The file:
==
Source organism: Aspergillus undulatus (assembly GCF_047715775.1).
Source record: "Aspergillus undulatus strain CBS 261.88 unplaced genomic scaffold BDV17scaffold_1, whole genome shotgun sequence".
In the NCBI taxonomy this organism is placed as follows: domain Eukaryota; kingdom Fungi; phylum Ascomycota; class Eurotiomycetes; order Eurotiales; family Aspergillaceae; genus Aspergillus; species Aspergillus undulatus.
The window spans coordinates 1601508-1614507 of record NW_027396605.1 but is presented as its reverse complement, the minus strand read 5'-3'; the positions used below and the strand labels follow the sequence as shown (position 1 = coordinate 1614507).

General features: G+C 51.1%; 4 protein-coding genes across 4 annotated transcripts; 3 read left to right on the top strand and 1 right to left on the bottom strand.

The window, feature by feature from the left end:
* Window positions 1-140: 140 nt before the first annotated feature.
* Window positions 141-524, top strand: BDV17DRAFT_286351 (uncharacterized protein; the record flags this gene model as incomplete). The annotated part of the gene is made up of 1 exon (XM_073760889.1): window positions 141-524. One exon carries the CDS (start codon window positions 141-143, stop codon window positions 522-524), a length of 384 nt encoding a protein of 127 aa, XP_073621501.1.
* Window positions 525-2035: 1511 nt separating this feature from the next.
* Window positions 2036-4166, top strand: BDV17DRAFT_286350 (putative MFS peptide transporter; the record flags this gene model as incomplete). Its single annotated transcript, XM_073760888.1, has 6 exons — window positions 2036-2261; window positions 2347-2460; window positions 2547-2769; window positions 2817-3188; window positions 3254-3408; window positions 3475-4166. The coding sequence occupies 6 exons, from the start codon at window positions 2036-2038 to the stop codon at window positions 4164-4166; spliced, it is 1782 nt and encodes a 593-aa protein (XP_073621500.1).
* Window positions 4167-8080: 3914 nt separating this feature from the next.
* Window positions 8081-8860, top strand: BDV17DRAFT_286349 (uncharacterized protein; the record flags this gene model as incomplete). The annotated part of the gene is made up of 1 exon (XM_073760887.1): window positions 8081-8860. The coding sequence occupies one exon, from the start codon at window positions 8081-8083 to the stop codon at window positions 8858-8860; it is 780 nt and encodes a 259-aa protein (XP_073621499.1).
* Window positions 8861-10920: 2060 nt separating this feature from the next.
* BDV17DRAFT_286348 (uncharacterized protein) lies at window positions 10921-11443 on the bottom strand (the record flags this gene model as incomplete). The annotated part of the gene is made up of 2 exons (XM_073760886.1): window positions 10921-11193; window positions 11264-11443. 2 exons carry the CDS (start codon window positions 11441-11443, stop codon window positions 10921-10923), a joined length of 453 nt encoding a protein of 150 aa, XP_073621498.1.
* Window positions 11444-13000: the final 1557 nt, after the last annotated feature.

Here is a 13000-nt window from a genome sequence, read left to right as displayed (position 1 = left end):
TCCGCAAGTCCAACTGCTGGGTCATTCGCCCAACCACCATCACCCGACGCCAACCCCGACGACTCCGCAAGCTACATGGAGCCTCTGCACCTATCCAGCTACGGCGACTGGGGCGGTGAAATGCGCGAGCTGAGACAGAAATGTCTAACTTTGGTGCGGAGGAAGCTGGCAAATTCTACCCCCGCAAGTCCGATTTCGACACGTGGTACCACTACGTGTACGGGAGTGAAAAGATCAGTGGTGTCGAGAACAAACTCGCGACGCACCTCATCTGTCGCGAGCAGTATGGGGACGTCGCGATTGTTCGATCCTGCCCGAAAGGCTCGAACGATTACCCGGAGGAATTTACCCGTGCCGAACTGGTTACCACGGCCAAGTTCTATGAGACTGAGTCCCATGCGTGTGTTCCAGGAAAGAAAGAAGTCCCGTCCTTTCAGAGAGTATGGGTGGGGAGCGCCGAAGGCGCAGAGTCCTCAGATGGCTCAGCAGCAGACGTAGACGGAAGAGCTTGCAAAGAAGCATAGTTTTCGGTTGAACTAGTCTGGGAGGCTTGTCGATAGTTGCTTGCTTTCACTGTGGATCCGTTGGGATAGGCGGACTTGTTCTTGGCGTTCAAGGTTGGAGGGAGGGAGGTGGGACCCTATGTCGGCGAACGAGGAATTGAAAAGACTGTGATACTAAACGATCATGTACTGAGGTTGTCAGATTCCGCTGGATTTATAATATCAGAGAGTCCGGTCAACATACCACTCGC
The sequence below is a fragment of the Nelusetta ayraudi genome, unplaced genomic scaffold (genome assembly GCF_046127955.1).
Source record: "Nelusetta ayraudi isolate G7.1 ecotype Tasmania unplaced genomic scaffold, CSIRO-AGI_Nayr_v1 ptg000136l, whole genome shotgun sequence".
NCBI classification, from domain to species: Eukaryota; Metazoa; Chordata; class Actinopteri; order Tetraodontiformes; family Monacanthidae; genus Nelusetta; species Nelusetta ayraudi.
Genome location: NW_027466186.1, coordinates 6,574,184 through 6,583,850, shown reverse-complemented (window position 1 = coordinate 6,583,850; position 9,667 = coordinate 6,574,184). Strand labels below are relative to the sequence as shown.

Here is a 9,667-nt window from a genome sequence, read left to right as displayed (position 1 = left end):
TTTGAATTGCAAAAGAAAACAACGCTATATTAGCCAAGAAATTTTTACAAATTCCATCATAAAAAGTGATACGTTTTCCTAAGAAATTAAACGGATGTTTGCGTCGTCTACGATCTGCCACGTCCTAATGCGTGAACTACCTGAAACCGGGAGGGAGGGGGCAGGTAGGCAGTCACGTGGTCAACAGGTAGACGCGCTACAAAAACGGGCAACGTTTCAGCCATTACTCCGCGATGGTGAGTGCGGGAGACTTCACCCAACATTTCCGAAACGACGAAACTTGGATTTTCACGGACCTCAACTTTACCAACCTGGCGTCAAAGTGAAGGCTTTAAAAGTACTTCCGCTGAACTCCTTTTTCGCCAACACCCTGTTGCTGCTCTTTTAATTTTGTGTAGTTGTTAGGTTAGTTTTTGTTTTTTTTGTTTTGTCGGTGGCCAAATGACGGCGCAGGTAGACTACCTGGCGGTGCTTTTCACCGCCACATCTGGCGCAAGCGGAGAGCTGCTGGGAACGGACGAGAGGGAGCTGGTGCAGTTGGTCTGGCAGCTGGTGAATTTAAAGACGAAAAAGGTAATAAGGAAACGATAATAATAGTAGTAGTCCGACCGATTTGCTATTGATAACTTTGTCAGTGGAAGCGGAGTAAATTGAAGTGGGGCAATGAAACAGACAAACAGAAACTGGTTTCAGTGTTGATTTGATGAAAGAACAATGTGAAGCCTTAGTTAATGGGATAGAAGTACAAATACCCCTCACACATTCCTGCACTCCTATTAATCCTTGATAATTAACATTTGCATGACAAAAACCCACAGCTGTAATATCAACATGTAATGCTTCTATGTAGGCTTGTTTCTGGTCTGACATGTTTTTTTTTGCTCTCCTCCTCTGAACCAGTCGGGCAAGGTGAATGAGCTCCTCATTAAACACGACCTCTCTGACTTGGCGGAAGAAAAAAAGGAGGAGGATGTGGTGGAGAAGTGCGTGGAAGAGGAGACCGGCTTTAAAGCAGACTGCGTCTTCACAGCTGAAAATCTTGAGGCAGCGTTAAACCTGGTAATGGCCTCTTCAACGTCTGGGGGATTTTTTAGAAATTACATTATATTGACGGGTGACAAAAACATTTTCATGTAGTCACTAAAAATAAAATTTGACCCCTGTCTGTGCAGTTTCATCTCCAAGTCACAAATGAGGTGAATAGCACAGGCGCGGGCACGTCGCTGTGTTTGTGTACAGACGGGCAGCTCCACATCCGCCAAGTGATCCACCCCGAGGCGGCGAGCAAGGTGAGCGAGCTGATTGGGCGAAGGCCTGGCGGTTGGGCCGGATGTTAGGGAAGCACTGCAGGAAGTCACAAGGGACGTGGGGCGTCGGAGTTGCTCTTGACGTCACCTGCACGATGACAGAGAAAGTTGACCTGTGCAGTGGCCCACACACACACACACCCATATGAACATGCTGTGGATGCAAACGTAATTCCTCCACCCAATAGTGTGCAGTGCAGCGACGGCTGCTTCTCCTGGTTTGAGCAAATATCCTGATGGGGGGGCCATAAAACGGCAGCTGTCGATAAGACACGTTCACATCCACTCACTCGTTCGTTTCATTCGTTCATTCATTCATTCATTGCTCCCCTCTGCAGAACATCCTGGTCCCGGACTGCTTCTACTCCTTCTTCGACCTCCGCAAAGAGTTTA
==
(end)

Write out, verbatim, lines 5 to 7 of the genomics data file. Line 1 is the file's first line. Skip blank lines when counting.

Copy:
General features: G+C 51.1%; 4 protein-coding genes across 4 annotated transcripts; 3 read left to right on the top strand and 1 right to left on the bottom strand.

The window, feature by feature from the left end:
* Window positions 1-140: 140 nt before the first annotated feature.